Study results inflame the issue of genetically modified food and herbicides (UPDATE)

Study on Monsanto GM corn concerns draws skepticism | Reuters.

In a study that prompted sharp criticism from other experts, French scientists said on Wednesday that rats fed on Monsanto’s genetically modified corn or exposed to its top-selling weedkiller suffered tumors and multiple organ damage.

The French government asked the country’s health watchdog to investigate the findings further, although a number of scientists questioned the study’s basic methods and Monsanto said it felt confident its products had been proven safe.

Experts not involved in the study were skeptical, with one accusing the French scientists of going on a “statistical fishing trip” and others describing its methods as well below standard.

Experts asked by reporters to review the scientific paper advised caution in drawing conclusions from it.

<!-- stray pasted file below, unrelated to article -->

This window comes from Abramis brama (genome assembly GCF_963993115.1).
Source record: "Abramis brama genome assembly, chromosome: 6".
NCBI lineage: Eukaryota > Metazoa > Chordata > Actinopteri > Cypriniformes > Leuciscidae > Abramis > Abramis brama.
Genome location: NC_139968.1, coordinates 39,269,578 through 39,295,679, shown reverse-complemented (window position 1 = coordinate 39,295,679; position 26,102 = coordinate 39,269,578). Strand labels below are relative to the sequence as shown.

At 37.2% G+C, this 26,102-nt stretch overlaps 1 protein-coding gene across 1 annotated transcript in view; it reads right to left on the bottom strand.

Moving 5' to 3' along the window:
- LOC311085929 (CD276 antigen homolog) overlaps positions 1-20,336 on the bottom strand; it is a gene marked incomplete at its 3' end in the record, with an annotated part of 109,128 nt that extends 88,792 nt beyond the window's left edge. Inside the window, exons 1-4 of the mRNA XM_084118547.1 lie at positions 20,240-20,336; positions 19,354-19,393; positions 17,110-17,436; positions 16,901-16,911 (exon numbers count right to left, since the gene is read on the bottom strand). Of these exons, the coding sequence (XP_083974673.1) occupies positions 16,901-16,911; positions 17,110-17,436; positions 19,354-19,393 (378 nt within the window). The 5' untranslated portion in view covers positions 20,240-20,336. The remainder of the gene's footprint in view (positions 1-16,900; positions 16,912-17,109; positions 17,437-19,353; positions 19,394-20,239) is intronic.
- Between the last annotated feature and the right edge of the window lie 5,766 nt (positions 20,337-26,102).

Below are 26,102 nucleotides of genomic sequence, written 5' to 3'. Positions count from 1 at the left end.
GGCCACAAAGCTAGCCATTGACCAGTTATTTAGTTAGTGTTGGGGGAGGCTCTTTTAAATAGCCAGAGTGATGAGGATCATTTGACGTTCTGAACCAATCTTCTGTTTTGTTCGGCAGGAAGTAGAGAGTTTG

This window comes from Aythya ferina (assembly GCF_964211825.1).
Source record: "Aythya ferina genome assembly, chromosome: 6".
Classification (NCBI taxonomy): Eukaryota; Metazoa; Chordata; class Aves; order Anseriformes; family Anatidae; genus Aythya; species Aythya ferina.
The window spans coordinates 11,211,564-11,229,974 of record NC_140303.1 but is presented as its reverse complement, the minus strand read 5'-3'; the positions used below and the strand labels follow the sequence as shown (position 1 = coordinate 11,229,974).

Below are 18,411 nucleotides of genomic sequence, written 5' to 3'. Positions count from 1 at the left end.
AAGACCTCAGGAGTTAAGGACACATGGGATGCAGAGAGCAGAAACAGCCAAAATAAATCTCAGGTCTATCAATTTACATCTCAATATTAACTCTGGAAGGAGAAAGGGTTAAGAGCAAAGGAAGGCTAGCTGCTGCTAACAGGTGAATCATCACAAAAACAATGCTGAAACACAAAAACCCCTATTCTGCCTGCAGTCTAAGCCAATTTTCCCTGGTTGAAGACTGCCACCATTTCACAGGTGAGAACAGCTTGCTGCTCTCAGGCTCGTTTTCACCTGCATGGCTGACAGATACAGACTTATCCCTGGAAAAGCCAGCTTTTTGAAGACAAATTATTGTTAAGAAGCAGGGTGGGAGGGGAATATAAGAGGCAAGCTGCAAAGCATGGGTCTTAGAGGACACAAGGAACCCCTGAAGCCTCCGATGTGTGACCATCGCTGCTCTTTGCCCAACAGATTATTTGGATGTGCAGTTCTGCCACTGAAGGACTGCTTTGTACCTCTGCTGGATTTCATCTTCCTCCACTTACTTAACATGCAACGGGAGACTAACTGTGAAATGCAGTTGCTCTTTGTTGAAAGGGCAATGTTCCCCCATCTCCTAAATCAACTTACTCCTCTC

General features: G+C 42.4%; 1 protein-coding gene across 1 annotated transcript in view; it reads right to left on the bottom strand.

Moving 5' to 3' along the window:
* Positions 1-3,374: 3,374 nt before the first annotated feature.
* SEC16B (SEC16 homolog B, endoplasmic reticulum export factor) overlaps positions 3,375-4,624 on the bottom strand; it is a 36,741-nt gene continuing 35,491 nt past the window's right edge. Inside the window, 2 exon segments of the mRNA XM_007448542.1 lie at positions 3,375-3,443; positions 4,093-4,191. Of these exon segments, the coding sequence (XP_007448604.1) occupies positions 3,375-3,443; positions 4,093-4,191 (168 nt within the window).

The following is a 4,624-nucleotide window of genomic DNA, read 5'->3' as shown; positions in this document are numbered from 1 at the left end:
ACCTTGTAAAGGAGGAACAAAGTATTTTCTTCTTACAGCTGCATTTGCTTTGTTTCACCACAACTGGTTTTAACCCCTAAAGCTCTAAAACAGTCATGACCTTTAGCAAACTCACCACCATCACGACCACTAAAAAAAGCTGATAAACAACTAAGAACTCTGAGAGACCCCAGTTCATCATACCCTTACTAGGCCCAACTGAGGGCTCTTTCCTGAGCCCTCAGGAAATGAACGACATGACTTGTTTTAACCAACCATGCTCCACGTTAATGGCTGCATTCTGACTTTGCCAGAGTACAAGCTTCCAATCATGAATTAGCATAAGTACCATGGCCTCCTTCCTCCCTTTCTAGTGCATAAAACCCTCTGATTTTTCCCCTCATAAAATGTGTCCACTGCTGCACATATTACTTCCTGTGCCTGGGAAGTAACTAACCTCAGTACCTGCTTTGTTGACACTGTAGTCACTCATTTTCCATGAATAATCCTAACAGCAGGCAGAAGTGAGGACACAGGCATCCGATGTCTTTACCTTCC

Tom Sanders, head of the nutritional sciences research division at King’s College London, noted that Seralini’s team had not provided any data on how much the rats were given to eat, or what their growth rates were.

“Based on the conclusion …, the government will ask the European authorities to take all necessary measures to protect human and animal health, measures that could go as far as an emergency suspension of imports of NK603 maize in the European Union,” the French health, environment and farm ministries said in a joint statement.


Tip: Meg


This is some serious stuff. Based on this study, they are asking for some drastic measures to be considered. With the study under scrutiny and this being a HIGHLY contentious and emotional issue, sparks are FLYING. Stay tuned. Updates to follow…

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UPDATE (20-Sept-2012) Indeed, a tsunami of public comment has occurred in response to this study. Problems with study methodology, statistics, reporting, bias/conflict of interest and mechanism have all been raised. One point that was raised worthy of consideration is the widespread use of both these products. If they are so dangerous, why is there not an already recognized issue? One study does not clear out all the rest in one swoop. Here are some of the rebuttals:

Washington Post: French Scientists question safety of GM corn